This afternoon I was reading Steven Lewis’ collection of personal essays called Zen and the Art of Fatherhood. I came across this quote: Every parting gives a foretaste of death; every coming together again a foretaste of the resurrection. –Schopenhauer

This quote is particularly poignant to me today because I am thinking about my daughter who will be entering a whole new phase of her life later this month: Elementary School. Yep, First Grade is just a few short weeks away, and I suddenly feel like I am loosing her. As parents are apt to do, I am projecting years down the line, when she’ll have violin lessons and homework every night and parties of her own to go to, and I am getting teary-eyed, thinking I’m loosing my little girl. But I’m not, of course. I may have lost the years of holding and cooing to my baby, I am gaining a headstrong young girl who likes to play board games and tell stories. There is a death there, but a resurrection as well.

It’s not so different from when teenagers start dating and moving towards sexual encounters.

The particulars, of course, are completely different, but the root parental emotions can be similar. This is a tangible sign of my little one growing up, and it’s taken me by surprise by how early it seems to have come. I’m worried about my daughter’s developing strong relationships with people outside our intimate circle of family and whether or not she will make wise choices with her time and attention. I’m worried she might hurt other people’s feelings, that she might get hurt, and that she might not learn enough quickly enough.

And when all these thoughts and worries start swirling around in my head, I talk myself back from the precipice. She is old enough – she has proven this to me not only by her chronological age, but more importantly by her cognitive, emotional, physical, and social development. When I try and see her less as a stretched-out-version of my 7lb. 9oz. baby, and more as the strong, intelligent girl that she is, I know she is ready for this change.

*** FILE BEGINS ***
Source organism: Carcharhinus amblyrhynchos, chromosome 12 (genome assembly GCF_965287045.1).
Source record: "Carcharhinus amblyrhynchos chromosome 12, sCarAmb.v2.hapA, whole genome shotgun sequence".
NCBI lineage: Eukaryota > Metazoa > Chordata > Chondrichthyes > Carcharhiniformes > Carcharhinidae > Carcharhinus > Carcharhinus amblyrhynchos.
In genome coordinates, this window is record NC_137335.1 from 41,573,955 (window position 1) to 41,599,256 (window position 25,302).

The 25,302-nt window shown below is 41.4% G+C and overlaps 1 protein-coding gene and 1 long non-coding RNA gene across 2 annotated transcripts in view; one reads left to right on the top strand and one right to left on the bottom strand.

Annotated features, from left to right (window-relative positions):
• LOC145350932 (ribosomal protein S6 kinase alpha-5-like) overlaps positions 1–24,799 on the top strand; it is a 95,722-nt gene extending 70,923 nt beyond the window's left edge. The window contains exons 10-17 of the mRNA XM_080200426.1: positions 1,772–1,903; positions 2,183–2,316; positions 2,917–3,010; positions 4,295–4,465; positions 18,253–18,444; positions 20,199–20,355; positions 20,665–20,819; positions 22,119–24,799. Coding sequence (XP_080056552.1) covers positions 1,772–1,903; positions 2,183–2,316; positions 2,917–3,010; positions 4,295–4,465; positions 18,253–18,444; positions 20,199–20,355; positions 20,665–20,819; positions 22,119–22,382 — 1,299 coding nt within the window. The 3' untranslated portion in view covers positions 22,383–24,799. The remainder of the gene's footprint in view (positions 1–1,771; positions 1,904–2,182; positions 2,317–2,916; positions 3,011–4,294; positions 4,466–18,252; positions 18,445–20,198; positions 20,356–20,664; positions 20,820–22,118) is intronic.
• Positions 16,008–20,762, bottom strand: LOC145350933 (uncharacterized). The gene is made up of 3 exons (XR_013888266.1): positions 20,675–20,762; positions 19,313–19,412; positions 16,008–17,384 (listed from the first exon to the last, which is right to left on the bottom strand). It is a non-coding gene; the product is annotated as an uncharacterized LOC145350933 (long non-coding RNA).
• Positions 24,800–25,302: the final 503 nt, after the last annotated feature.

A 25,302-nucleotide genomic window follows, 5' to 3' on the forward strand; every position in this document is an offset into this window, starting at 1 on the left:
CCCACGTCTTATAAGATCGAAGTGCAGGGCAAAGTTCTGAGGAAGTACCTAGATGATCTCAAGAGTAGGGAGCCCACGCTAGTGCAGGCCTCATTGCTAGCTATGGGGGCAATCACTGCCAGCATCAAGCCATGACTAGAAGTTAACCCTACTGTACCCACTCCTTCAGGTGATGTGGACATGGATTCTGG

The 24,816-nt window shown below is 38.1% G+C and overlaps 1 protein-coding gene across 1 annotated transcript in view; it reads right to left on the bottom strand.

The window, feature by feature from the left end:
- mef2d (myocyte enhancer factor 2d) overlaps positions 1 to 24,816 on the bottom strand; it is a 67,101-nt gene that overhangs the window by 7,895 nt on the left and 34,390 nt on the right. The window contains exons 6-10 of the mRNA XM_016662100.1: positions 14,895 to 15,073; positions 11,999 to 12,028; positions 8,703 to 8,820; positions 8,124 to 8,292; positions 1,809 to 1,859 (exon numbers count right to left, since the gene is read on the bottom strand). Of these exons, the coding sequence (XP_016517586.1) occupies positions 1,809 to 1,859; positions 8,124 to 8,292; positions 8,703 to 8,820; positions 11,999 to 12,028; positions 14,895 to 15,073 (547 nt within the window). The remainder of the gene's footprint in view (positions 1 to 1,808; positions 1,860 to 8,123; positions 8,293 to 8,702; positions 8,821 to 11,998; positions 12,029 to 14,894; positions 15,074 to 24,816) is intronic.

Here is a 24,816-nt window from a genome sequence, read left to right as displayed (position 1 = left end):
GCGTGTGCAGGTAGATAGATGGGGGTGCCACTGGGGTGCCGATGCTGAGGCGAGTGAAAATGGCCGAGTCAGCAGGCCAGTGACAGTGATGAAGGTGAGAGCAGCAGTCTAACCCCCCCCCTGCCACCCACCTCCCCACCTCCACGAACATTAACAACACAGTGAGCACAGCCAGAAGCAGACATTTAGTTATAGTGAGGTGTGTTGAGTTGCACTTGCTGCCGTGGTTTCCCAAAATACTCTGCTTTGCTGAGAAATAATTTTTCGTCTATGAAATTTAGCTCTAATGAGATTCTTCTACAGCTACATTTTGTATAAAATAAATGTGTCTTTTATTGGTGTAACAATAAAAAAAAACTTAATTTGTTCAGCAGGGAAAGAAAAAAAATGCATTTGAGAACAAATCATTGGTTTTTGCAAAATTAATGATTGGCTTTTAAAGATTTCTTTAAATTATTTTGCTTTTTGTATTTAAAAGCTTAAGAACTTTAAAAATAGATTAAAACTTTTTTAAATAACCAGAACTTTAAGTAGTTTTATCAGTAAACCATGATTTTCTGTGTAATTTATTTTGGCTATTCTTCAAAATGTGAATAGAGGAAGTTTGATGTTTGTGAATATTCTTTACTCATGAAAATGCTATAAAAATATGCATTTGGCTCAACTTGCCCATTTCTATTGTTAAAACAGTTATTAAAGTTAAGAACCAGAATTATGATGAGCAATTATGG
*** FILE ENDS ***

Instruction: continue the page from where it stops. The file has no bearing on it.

Every step in the road our children take towards adulthood holds a bittersweetness. We are coming apart and we are coming together in the same moment. We are holding the death and the resurrection simultaneously. This is our parental road-to-hoe, whether our children are newborns or adults or any place in between.

Many parents have a particularly difficult time balancing when their children are approaching romance and a budding sexuality. For some parents, it helps to remember that your child’s sexual awakening is merely another of life’s stages that you hope for your child to navigate safely and come out the other side as a competent adult. The goal is not to keep your teenagers from crossing this path, but for them to cross it with attention and care.

About Karen Rayne

Dr. Karen Rayne has been supporting parents and families since 2007 when she received her PhD in Educational Psychology. A specialist in child wellbeing, Dr. Rayne has spent much of her career supporting parents, teachers, and other adults who care for children and teenagers.

1 Comment

  1. This post brings to mind so many images of my child, growing through and leaving behind the things of childhood, moving into adulthood, leaving behind any need of a ‘mother’ as a person who runs the world. But, I am still aware of my child, as an adult, who still needs me, not as a ‘mother’ but still as her mother and hopefully as a valued advisor/friend. The richness of parenting continues long after the need for parenting is gone. Thanks for reminding me.

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